The broader impacts on U.S. and international security, however, are less quantifiable but no less insidious, and could be far more devastating.  First, the domestic political gridlock at the crux of this situation raises very real questions about the U.S.’ capacity to assist its allies. Even before the shutdown began, Secretary of Defense Hagel had to reassure South Korea that, regardless of domestic policy, “there’s never been any consideration of changing [the U.S.] force presence…in Korea or anywhere else [and that its] commitments still stand.” This reassurance is significant in itself because it indicates a conscious awareness by U.S. policymakers that domestic developments may unsettle its allies, and they want to preempt this damage as much as possible. President Obama’s decision to seek Congressional approval for punitive strikes against Syria, after President Hollande had already pledged France’s full support, is a prime example of how domestic disputes can diminish U.S. credibility abroad. Obama’s decision left Hollande to twist in the wind, and he was criticized mercilessly at home. After being the only European leader to pledge full support for a U.S. strike, it is unlikely that Hollande, or many other leaders, will be willing to stick their credibility on the line and risk the same fate. There is no longer a guarantee that the U.S. will follow through.

Second, the current domestic situation projects an aura of reckless indecisiveness which is likely to be deeply troubling for allies as they struggle to discern what commitments the U.S. will and won’t adhere to. This could have untold consequences for the international order because, as Richard Haass notes, “[the] most important currency for a great power is to be reliable and predictable.” Reliability is the “principle source of security” for allies of support because it provides a credible deterrent to foes who know that “certain actions…will trigger a U.S. response.” Without this reassurance and deterrence, the domestic “political disorder [in the U.S.] will lead to political disorder abroad.” As anxiety spreads among allies, enemies will become emboldened, and if they don’t perceive a credible threat of opposition from the U.S, they will be more likely to flout international laws, hurl bellicose invective at their neighbors, and engage in destabilizing actions with little fear of reprisal.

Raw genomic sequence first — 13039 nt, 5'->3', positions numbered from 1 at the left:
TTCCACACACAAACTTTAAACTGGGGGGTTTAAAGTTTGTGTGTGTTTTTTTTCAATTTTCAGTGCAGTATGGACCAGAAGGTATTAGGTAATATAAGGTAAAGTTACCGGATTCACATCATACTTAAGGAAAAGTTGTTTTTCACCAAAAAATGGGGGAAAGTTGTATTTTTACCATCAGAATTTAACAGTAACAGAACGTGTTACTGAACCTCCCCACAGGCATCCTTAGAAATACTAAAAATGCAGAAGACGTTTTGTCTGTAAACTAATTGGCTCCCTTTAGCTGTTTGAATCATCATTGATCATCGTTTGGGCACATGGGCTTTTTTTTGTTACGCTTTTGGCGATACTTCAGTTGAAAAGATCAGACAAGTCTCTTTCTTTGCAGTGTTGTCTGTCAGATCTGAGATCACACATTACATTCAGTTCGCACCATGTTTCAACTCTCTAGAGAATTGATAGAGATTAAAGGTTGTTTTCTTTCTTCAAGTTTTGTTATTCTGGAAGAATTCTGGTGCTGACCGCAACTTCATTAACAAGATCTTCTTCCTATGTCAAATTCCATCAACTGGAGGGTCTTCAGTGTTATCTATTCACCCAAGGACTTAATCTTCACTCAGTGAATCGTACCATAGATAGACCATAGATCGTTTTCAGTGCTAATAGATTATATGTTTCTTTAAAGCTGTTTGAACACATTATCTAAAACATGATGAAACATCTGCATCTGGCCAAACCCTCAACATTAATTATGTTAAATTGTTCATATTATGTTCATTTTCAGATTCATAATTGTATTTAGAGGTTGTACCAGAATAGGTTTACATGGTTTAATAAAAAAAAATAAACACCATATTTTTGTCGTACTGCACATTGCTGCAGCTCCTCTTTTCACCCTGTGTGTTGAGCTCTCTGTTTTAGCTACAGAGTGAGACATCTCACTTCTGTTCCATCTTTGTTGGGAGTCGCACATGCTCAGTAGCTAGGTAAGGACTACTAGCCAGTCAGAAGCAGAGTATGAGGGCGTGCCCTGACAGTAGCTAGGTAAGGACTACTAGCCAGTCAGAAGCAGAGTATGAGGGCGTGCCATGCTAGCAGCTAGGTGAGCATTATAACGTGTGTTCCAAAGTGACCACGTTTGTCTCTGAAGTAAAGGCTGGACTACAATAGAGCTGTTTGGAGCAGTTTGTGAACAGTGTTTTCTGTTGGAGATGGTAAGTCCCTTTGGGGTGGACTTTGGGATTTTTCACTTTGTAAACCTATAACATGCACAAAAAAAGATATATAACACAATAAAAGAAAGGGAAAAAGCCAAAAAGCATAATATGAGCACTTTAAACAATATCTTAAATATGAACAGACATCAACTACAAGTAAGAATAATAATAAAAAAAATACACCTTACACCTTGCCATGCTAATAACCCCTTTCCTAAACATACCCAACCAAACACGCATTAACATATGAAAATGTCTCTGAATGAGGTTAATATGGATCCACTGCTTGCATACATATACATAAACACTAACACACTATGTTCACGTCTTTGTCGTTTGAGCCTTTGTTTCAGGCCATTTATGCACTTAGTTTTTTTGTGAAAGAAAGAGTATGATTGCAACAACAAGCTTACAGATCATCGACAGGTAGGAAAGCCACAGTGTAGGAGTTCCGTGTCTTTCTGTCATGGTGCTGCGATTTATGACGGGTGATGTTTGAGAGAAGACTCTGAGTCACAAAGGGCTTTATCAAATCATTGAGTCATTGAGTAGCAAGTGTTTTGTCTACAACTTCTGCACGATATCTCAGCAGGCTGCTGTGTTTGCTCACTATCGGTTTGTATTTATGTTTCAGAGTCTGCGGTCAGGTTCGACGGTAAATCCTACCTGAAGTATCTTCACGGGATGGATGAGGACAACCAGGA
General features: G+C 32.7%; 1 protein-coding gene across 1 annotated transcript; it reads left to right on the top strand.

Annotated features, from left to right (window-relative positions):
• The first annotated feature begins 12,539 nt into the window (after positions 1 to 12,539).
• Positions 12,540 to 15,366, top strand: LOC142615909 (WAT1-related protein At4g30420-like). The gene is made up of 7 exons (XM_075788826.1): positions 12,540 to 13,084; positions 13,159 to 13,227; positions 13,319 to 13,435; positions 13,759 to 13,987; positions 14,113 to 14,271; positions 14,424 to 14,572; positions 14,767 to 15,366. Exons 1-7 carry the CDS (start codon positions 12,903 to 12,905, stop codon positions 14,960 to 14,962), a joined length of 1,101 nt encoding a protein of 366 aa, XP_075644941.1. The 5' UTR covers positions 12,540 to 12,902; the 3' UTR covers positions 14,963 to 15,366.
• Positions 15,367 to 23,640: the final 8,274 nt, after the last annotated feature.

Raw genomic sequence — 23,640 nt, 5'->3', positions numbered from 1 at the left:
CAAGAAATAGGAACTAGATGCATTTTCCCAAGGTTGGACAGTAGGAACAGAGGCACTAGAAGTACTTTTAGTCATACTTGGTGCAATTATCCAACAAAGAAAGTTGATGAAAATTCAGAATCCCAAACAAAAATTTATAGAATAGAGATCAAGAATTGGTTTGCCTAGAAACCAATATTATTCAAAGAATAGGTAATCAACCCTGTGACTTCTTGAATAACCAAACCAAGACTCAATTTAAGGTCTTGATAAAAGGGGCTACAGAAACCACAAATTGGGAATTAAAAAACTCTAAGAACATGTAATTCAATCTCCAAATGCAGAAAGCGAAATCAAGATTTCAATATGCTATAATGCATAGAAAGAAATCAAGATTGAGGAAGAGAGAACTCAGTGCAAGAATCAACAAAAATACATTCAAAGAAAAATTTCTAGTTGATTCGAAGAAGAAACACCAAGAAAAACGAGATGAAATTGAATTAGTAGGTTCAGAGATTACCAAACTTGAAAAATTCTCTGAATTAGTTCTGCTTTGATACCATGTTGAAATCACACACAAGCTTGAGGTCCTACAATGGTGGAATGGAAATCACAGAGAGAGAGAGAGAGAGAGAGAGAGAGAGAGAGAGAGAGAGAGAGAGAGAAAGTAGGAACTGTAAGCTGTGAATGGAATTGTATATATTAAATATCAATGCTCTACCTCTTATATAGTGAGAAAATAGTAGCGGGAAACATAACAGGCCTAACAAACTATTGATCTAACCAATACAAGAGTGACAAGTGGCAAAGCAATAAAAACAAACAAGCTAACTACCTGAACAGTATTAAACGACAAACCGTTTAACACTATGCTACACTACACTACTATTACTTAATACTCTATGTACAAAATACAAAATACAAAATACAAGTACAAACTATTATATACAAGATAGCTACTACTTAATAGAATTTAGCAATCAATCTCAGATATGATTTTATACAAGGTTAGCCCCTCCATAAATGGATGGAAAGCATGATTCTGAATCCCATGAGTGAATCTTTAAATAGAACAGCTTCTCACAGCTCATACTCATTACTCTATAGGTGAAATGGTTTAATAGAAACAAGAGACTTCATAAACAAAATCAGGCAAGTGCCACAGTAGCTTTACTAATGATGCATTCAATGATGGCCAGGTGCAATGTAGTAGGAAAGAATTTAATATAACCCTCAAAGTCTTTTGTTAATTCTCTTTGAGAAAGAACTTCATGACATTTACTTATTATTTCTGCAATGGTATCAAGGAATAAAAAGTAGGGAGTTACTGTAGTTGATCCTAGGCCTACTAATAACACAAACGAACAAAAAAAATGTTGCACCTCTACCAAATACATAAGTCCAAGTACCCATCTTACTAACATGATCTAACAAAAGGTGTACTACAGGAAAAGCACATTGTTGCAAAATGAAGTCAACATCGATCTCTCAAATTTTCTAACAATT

Third, the U.S. risks damaging its reputation as both an economic and political model for the world. Self-inflicted economic frailty, along with bitter, very public, political infighting may lead elites in more authoritarian governments, like China and Russia, to be less inclined to emulate the U.S. as they push toward modernization. The same goes for developing states which may look elsewhere for systems to emulate. They will hardly see unequivocal success in the U.S. system of governance if “chronic crisis sap[s] America’s economic strength” and demonstrates its ability to thwart itself. Congress would therefore do well to address its economic and political nearsightedness soon, or it may find itself committed to path that jeopardizes both American and global security.